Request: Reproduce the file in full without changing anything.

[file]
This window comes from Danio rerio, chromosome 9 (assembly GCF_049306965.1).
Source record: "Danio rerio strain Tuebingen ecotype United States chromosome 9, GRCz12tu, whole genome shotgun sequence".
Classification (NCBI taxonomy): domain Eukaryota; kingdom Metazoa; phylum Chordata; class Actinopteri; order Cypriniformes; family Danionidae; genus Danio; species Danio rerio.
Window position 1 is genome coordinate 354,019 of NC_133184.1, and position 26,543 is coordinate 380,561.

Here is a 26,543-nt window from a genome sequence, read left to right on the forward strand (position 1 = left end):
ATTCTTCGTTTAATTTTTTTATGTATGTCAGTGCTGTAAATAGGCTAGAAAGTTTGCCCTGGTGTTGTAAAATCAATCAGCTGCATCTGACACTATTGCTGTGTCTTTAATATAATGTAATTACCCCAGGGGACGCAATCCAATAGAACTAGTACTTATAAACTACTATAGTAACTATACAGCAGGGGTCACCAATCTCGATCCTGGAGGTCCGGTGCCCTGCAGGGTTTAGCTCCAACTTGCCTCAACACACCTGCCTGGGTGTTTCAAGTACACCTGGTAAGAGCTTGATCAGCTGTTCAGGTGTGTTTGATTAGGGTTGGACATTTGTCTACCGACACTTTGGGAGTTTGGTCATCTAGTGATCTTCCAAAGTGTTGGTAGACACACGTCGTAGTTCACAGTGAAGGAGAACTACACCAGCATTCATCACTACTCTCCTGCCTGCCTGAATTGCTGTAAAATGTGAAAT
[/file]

This window comes from Danio rerio, chromosome 9 (assembly GCF_049306965.1).
Source record: "Danio rerio strain Tuebingen ecotype United States chromosome 9, GRCz12tu, whole genome shotgun sequence".
Classification (NCBI taxonomy): domain Eukaryota; kingdom Metazoa; phylum Chordata; class Actinopteri; order Cypriniformes; family Danionidae; genus Danio; species Danio rerio.
Window position 1 is genome coordinate 354,019 of NC_133184.1, and position 26,543 is coordinate 380,561.

Here is a 26,543-nt window from a genome sequence, read left to right on the forward strand (position 1 = left end):
ATTCTTCGTTTAATTTTTTTATGTATGTCAGTGCTGTAAATAGGCTAGAAAGTTTGCCCTGGTGTTGTAAAATCAATCAGCTGCATCTGACACTATTGCTGTGTCTTTAATATAATGTAATTACCCCAGGGGACGCAATCCAATAGAACTAGTACTTATAAACTACTATAGTAACTATACAGCAGGGGTCACCAATCTCGATCCTGGAGGTCCGGTGCCCTGCAGGGTTTAGCTCCAACTTGCCTCAACACACCTGCCTGGGTGTTTCAAGTACACCTGGTAAGAGCTTGATCAGCTGTTCAGGTGTGTTTGATTAGGGTTGGACATTTGTCTACCGACACTTTGGGAGTTTGGTCATCTAGTGATCTTCCAAAGTGTTGGTAGACACACGTCGTAGTTCACAGTGAAGGAGAACTACACCAGCATTCATCACTACTCTCCTGCCTGCCTGAATTGCTGTAAAATGTGAAAT